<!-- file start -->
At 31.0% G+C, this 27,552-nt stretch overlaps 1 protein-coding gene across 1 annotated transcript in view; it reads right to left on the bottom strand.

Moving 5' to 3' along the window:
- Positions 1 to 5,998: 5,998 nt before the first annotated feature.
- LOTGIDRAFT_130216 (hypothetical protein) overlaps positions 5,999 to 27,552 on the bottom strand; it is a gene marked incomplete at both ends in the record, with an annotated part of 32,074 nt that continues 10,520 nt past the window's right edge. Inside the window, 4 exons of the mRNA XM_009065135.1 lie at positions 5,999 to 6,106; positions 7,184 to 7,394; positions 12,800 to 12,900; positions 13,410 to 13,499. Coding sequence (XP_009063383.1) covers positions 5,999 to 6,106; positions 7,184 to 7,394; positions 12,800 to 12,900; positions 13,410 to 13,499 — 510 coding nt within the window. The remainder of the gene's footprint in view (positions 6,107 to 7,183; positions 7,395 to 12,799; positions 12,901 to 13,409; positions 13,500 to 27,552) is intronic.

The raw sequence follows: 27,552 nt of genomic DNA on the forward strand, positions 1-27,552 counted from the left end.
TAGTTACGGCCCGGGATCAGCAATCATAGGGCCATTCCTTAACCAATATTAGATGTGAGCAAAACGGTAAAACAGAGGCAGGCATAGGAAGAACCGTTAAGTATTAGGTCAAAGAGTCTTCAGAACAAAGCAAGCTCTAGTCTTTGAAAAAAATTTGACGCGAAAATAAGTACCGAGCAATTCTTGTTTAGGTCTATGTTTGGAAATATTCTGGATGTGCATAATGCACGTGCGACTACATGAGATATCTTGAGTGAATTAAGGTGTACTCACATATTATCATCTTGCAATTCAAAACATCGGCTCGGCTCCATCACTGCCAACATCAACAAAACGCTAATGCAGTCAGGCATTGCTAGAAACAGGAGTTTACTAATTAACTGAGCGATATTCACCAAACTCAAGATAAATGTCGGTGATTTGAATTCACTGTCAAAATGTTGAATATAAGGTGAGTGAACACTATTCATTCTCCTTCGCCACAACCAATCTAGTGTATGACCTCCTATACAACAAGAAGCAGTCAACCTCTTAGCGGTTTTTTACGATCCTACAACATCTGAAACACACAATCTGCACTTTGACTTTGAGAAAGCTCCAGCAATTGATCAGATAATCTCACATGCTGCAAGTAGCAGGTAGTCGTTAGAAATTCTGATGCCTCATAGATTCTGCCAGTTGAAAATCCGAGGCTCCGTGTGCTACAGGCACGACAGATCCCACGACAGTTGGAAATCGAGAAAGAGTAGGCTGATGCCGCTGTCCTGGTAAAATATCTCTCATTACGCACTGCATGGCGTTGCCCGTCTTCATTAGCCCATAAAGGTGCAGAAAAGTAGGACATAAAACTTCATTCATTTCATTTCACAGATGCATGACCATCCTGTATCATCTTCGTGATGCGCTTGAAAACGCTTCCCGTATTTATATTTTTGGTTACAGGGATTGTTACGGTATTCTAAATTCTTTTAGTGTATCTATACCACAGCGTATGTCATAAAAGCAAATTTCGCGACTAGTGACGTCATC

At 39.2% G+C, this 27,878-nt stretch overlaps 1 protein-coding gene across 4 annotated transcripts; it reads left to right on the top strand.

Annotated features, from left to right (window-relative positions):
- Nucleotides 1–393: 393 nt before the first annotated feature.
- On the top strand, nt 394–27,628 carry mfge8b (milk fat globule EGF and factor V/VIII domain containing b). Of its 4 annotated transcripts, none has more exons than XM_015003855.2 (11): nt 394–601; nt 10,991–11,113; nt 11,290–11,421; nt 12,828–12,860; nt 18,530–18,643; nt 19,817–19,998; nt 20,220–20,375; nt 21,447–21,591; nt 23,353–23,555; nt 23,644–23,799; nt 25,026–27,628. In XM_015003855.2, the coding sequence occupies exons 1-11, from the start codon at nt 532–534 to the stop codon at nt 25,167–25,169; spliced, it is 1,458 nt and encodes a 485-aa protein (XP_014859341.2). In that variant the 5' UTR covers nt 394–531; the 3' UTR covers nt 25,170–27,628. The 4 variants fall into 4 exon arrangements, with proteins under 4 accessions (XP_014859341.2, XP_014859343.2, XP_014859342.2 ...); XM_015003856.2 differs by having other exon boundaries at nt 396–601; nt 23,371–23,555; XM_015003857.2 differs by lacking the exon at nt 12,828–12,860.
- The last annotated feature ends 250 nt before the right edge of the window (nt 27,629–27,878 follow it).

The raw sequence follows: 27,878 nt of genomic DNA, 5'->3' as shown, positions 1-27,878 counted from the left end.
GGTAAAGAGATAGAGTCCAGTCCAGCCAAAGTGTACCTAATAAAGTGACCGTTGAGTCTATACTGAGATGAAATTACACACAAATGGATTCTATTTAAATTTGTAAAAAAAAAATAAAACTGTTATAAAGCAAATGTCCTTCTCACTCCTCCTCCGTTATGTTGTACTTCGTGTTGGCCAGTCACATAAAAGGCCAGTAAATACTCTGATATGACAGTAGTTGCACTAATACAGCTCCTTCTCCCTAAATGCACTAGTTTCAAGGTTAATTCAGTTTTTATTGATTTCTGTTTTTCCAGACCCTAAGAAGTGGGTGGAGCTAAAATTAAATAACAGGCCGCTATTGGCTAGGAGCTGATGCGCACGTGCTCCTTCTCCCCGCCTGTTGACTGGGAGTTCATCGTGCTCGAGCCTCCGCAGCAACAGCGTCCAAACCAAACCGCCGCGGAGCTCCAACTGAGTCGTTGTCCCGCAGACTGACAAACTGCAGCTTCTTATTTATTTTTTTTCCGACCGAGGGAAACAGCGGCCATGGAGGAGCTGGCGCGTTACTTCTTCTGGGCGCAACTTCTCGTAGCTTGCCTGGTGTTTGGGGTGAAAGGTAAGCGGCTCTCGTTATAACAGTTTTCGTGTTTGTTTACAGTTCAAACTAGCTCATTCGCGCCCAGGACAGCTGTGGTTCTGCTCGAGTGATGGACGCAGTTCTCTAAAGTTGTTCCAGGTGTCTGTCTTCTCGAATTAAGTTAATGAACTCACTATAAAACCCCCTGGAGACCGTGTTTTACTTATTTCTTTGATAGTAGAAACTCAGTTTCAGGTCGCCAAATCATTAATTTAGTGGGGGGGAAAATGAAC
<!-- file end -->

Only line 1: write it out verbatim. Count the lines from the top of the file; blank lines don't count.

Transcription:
At 31.0% G+C, this 27,552-nt stretch overlaps 1 protein-coding gene across 1 annotated transcript in view; it reads right to left on the bottom strand.